Citizen Husk: A Screenplay

Closeup of keys on a manual typewriter.
Photo by Downtowngal. License: CC4


The entire setting is dark and foreboding. A SIGN on a rusty barbed wire fence reads “WOKES KEEP OUT.” A fancy modernist GATE etched with designs that might be rocket ships or phalluses and topped by the initials “LRH” bars entry to a long driveway leading to the building itself. On the wall next to the gate another sign above a keycard reader says “Let That Sink In.”



In the foreground an outdoor pen contains two MONKEYS, wearing space suits. A dingy and partially broken video display outside the pen shows representations of the Monkey’s brains, with different clusters of neurons lighting up and fading into darkness. The monkeys twitch oddly and occasionally fall down in spasms. At the bottom of the screen is the word “Neuralink.” Taped to the bezel of the display is a faded piece of paper on which the words “USDA License Revoked: Cease Experimentation” are visible.

The CASTLE itself is a tasteless technocrat’s wet dream of rehashed mid-century modern mixed with cut-rate Frank Lloyd Wright and tacky McMansionish Mansard roofs, turrets, and bay windows. It is dark except for a single lighted WINDOW on the highest floor.



In every shot the single lit window is visible in the background, while the foreground shows the eccentric detritus of a billionaire’s wealth spent impulsively and tastelessly: Life-size, partially disassembled SEX ROBOTS; AI-generated ARTWORKS in the style of famous painters, but lacking in any emotional impact; A TESLA CYBERTRUCK, its wheels removed and suspended above the Martian dust on cinder blocks.


Suddenly the light goes out.


The figure of L RON HUSK lies on the bed in front of the window, silhouetted by light from some unseen source outside, perhaps one of Mars’s two moons or the cold distant sun starting to rise.


POSTCARD in 1960’s style, featuring a photograph of Cape Town with Table Mountain in the background and the caption “Greetings from South Africa! We have a place for everyone.” The card is held in Husk’s hand, hanging over the edge of the bed.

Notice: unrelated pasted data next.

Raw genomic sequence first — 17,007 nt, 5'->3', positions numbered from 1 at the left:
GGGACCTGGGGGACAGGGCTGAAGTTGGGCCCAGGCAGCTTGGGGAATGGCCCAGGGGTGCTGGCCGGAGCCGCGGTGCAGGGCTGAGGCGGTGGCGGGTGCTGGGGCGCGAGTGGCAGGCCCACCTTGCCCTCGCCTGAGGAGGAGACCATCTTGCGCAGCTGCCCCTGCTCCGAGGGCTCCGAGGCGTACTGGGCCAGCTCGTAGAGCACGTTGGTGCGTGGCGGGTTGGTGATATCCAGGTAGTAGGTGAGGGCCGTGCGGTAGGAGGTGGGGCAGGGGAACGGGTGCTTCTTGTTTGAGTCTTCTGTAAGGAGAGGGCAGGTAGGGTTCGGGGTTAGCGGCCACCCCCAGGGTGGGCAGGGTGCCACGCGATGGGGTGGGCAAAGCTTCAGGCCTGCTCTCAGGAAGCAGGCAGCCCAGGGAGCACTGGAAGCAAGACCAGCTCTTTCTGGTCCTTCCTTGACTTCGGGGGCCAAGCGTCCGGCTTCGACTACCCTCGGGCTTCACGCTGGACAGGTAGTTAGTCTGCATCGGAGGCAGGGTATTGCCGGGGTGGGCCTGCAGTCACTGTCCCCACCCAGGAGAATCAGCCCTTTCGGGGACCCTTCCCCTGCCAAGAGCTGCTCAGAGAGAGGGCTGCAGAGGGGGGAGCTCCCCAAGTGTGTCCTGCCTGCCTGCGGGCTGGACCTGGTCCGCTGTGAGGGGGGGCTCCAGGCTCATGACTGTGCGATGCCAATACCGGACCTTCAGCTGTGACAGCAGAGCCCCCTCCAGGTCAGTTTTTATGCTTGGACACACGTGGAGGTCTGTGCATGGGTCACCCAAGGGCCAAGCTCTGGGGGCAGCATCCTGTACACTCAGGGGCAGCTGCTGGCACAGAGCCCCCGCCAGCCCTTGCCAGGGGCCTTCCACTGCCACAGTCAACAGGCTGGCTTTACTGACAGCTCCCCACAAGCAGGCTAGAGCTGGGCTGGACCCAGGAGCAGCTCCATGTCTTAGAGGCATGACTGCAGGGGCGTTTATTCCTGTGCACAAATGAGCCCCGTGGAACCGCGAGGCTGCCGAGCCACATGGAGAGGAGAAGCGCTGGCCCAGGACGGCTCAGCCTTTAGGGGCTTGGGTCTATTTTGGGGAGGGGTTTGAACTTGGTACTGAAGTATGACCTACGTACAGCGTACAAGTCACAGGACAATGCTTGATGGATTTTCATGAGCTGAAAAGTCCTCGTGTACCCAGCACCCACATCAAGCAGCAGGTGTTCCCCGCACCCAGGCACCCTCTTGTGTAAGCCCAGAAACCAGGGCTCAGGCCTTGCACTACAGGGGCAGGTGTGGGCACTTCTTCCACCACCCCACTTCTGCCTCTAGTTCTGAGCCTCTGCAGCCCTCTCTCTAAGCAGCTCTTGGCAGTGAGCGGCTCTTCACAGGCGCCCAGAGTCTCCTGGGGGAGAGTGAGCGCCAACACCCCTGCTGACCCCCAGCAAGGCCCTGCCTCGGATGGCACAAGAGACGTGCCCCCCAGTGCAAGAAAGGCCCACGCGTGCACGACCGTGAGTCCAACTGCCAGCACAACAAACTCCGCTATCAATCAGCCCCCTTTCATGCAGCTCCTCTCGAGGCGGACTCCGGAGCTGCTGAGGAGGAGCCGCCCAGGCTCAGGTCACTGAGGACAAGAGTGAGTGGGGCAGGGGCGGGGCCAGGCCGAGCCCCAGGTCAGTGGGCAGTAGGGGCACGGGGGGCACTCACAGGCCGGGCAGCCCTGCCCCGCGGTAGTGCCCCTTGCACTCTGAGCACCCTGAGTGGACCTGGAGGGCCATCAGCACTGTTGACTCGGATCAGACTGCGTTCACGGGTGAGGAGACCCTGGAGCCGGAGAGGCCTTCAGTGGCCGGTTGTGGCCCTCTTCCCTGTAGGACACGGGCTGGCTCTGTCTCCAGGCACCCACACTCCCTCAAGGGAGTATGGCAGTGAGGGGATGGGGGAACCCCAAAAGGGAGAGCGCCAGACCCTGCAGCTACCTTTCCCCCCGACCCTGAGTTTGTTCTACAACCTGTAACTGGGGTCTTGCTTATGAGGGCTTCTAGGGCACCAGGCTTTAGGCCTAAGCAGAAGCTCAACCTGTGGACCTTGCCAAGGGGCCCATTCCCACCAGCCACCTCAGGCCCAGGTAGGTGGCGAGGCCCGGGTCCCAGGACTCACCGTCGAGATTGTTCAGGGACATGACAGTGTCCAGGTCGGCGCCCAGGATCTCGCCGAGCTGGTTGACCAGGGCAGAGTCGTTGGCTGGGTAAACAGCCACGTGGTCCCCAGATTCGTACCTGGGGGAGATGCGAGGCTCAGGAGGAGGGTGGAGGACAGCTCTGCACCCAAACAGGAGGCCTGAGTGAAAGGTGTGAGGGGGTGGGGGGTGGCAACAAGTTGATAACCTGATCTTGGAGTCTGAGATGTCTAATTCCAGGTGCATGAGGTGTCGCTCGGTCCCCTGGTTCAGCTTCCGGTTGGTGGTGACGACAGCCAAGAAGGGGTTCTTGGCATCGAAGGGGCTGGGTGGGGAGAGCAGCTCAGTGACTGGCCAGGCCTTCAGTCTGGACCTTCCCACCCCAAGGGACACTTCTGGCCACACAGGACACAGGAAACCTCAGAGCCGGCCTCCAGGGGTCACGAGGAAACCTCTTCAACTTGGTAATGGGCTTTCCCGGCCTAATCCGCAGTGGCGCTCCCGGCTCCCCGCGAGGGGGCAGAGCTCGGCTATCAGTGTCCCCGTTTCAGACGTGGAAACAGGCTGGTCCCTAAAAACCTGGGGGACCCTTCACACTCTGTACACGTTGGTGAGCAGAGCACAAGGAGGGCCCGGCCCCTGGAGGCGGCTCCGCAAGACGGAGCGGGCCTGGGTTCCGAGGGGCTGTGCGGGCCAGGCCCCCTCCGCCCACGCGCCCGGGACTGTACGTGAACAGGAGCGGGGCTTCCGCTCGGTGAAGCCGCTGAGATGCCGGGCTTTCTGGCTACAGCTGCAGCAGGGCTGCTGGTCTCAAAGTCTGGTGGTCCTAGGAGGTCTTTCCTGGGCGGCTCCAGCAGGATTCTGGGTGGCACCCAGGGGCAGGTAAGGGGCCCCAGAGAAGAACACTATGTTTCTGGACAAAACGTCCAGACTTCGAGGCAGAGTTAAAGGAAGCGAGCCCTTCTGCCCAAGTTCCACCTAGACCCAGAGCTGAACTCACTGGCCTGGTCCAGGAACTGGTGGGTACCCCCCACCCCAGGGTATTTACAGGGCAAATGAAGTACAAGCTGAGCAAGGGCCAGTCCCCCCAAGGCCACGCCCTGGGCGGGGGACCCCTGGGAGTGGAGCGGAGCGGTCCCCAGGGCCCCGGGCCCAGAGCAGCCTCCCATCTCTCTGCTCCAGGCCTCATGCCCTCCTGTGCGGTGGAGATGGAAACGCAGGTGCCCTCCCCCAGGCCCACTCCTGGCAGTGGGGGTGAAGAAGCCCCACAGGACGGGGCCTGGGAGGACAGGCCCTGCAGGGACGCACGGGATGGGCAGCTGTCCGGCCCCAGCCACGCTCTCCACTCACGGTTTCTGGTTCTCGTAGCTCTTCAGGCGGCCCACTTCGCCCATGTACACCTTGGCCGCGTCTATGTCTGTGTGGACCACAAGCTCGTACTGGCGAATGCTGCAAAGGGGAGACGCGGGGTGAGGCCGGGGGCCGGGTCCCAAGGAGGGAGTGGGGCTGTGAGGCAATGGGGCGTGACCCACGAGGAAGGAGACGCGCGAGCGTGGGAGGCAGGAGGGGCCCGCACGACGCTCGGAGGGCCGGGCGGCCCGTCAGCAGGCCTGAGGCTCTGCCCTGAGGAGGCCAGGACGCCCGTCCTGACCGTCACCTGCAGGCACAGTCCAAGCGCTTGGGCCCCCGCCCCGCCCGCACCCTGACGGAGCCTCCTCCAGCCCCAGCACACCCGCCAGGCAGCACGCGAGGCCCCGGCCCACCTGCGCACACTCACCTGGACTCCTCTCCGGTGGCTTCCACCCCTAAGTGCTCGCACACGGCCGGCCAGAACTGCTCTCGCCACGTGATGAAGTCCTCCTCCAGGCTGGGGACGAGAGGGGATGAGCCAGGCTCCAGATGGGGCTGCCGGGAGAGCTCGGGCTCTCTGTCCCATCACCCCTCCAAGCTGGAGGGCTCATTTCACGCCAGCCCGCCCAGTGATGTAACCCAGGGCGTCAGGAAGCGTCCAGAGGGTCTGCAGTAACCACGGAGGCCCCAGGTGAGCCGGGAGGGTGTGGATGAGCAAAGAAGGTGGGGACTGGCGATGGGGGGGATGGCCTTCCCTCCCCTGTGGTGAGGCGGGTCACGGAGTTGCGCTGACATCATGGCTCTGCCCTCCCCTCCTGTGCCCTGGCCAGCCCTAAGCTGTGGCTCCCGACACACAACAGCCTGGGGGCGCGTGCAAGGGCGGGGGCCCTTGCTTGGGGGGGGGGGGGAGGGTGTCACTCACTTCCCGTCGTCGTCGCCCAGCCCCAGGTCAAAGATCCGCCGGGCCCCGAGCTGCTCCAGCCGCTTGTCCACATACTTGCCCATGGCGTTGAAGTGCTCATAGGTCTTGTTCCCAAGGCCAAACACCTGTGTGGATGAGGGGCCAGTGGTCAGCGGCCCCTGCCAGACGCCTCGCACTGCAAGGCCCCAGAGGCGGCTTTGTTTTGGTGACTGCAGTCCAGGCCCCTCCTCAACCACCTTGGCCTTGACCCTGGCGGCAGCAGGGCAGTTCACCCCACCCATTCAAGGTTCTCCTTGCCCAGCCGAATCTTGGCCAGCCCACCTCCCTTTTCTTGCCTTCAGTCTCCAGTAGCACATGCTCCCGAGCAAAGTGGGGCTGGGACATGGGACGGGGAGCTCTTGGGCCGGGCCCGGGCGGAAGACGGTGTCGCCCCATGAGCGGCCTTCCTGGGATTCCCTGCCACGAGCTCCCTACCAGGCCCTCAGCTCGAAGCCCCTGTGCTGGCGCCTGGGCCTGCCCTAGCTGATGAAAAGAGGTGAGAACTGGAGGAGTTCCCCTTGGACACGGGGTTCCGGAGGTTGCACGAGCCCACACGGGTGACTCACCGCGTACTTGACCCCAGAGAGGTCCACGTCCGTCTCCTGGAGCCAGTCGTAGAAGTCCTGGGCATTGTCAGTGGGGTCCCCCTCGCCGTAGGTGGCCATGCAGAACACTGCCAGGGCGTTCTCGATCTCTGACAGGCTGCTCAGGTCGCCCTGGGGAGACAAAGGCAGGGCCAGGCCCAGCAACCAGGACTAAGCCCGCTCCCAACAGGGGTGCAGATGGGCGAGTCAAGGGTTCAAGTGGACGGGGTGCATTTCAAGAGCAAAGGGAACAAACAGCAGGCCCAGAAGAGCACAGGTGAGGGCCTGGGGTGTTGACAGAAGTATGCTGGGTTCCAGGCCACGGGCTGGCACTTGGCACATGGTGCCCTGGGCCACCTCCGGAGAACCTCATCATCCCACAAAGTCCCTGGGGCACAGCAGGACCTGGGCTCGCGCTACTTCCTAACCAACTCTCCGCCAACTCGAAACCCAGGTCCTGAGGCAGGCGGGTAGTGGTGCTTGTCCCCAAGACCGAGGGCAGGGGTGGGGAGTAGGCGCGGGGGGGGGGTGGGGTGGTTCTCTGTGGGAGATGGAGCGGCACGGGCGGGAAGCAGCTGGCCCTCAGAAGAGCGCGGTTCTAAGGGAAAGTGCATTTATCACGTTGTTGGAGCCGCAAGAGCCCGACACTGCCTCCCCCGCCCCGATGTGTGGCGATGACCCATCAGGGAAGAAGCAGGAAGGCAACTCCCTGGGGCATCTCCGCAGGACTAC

The postcard slips out of his grip and flutters to the floor.

So anyhoo, this “lamestream media” “reporter” gets assigned to find out the real meaning of Husk’s last word and begins interviewing people who knew him about it. This is the story he discovers:

In flashback we go to Pretoria in the mid-1980s, where the young Husk is entertaining himself with a porn magazine in his bedroom. His mother calls him into the living room and introduces him to a man called Heater Ptiel, who she says will be guiding him financially and socially (which is odd because Ptiel is only four years older than Husk) using funds from the investment in an emerald mine that she won from her ex-husband in the divorce settlement.

Husk moves to Canada and Ptiel helps L Ron enter the United States illegally where he parties in one college without graduating, then fails to get admitted to another college. Then he begins lying about having impressive degrees from both and, supported by Ptiel starts working at internet startups where his contributions are minimal but enough to vest in stock options that make him even richer.

With his wealth he begins buying other early-stage startups and specifying in the contracts that his title be “founder” even though he founded none of them. He takes credit for everything others do, pushing them to work hard because he actually doesn’t have any of the skills he claims to have.

He marries repeatedly, has numerous affairs, and fathers many children, declaring “my good genes must be perpetuated!” His ex-wives, girlfriends, and children all become estranged from him on account of his erratic and vindictive behavior.

Unsatisfied with the adulation he receives, which is not enough to fill the insatiable hunger for attention created by the empty hole in his life that was never filled with love, he buys the internet and kicks everyone off who says anything besides talking about how great he is. Eventually the entire internet is only used by Husk and five of his most loyal toadies, who use sock puppet accounts to pretend to be the entire population of Earth.

Everyone becomes estranged from him except this handful of sycophants, scammers, and yes men who encourage his isolation and self-destruction in return for access to a portion of his wealth.

Husk has long had plans to establish a self-sustaining colony on Mars where he will be freed from the constraints of 10,000 years of human civilization and progress through social cooperation. Eventually, because not enough people can stand him anymore, he abandons the colony idea and just uses his enormous wealth to build a fabulous mansion on Mars where he lives alone, his only companions AI-powered fembots that attend to all his needs.

After his death, the fembots burn his possessions (a terrible waste of oxygen on Mars, but this doesn’t have to make sense). The camera dollies in for a close up shot of the fire. On top we see the answer to the mystery of Husk’s final word. It is the porno magazine he was “reading” in his bedroom when the path of his life was forever changed by great wealth. The name of the magazine is “Rosebud.”

Any resemblance to persons living or dead is purely coincidental. The characters and events depicted are fictitious. But if they weren’t fictitious they’d sure seem inspired by the true history of a certain person’s utter fabrication of their qualifications and academic history, wouldn’t they?